Meniscus tears: Mechanism of injury and diagnosis

The meniscus is the “c”-shaped shock absorber located between the femur (thigh bone) and tibia (shin bone) on either side of each knee. Injuries of the meniscus are very common from squatting or twisting motions. That is one reason these injuries are common in sports, but non-athletes can suffer them as well.

Doctors can examine you to try to determine if you tore a meniscus. Often your description of the injury alone can help. Very localized pain on the medial (inside) or lateral (outside) of your knee after a twisting injury at least raises suspicion of a meniscus tear.

The doctor can perform some physical exam tests as well. He might feel along the joint line trying to find specific areas that hurt. Often the patient will have pain along the inside of the knee toward the back, and the doctor can feel that tenderness. He might bend your knee and twist it to try to recreate the pain. The doctor might also perform x-rays and order an MRI.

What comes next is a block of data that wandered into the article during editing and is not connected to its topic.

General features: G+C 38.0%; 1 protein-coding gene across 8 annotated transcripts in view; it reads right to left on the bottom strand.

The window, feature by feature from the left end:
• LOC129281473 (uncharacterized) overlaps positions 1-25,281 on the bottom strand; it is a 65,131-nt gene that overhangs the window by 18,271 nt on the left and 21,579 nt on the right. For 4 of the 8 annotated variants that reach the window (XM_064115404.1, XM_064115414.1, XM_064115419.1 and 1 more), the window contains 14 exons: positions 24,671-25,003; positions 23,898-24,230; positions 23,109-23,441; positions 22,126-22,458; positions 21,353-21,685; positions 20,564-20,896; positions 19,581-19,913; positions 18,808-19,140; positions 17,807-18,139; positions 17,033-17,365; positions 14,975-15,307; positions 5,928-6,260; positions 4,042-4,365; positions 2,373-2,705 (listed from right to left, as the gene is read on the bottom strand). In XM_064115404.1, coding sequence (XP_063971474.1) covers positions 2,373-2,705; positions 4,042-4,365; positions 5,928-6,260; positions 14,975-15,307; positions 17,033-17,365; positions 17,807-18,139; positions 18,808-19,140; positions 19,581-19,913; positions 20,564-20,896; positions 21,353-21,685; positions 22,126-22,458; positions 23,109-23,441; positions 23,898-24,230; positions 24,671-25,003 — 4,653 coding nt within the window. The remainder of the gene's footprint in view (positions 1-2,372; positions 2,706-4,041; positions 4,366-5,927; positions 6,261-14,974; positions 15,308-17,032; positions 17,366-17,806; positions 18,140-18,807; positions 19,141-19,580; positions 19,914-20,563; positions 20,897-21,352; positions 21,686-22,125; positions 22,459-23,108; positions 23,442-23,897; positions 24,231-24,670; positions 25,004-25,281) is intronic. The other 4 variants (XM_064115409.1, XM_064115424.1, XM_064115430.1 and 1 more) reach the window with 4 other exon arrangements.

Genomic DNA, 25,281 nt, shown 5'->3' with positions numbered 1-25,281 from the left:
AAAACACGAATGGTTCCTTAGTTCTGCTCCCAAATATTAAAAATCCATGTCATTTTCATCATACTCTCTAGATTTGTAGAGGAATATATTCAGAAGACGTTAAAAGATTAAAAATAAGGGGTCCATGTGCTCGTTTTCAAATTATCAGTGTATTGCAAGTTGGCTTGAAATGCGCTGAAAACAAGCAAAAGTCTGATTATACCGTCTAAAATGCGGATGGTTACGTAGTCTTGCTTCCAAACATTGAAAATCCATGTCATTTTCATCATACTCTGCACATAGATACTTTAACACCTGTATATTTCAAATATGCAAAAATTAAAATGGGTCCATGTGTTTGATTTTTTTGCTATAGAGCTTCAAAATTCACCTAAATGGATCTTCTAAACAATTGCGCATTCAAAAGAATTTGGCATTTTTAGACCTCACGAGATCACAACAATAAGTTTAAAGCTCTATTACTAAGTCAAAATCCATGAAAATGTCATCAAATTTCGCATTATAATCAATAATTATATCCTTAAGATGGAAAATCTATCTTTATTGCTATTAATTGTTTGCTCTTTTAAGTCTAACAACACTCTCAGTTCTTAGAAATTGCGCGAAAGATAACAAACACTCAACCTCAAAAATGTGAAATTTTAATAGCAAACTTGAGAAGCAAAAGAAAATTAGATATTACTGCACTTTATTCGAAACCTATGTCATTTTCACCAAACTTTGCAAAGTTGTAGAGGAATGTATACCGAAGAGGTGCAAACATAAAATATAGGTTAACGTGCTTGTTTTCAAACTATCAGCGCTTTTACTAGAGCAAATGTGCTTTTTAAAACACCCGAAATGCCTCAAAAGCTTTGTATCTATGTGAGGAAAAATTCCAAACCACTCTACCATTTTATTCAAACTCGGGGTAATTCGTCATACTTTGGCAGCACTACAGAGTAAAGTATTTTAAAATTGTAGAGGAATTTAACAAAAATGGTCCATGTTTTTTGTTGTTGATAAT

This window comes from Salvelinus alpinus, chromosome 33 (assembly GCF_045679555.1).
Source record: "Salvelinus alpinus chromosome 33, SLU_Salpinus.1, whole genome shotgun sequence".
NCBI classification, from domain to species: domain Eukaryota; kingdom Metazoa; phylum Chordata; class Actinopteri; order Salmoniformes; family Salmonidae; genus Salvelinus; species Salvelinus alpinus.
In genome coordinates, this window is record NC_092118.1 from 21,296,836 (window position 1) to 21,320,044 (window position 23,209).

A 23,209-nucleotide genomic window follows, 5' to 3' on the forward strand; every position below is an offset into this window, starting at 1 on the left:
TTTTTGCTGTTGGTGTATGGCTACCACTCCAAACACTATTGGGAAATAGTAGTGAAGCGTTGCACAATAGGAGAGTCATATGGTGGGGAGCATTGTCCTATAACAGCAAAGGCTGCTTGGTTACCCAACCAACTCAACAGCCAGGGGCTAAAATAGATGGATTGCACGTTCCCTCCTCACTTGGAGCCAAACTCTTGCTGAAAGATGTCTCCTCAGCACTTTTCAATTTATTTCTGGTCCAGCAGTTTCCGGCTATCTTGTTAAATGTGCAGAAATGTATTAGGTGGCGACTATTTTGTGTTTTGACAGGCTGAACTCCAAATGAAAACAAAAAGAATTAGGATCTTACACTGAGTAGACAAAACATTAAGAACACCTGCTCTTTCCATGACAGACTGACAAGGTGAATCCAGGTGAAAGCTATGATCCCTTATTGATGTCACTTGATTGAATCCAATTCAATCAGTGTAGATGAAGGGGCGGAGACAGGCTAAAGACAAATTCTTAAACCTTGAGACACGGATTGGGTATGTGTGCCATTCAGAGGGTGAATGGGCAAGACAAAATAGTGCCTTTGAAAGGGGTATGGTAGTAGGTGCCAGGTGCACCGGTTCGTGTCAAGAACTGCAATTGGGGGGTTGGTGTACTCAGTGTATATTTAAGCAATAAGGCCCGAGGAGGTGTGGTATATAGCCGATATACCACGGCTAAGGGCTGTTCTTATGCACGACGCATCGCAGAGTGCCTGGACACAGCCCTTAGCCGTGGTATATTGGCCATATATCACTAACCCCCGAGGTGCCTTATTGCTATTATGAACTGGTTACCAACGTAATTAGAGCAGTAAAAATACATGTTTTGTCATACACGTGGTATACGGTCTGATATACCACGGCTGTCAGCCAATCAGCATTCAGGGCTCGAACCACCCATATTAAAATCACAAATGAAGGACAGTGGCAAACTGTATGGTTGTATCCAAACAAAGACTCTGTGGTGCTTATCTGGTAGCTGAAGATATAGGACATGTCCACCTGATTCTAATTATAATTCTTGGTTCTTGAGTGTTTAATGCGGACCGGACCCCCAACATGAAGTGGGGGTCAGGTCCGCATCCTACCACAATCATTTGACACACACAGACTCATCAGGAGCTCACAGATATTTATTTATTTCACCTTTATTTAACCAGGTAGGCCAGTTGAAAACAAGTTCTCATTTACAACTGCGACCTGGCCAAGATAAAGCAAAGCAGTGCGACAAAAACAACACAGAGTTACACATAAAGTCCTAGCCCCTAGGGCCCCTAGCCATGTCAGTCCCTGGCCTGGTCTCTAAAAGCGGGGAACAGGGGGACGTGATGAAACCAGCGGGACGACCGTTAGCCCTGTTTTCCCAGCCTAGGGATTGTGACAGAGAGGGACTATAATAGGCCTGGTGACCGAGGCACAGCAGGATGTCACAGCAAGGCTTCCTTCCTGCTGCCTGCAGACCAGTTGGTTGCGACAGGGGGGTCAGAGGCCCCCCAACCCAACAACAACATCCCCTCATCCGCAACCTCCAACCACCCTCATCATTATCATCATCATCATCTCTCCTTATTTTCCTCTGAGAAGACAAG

In this video, I discuss the mechanism of injury of a meniscus tear, as well as history, physical exam and use of radiology tests like x-rays and MRIs to make the diagnosis.

Have you suffered a meniscus tear? How did you injure yourself? How did you treat it? I would love to hear your experience below!

Also read:
Meniscus Tears
Meniscus Tears – Recovery

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david-headshot I am an orthopaedic surgeon and sports medicine specialist in Charleston, South Carolina.

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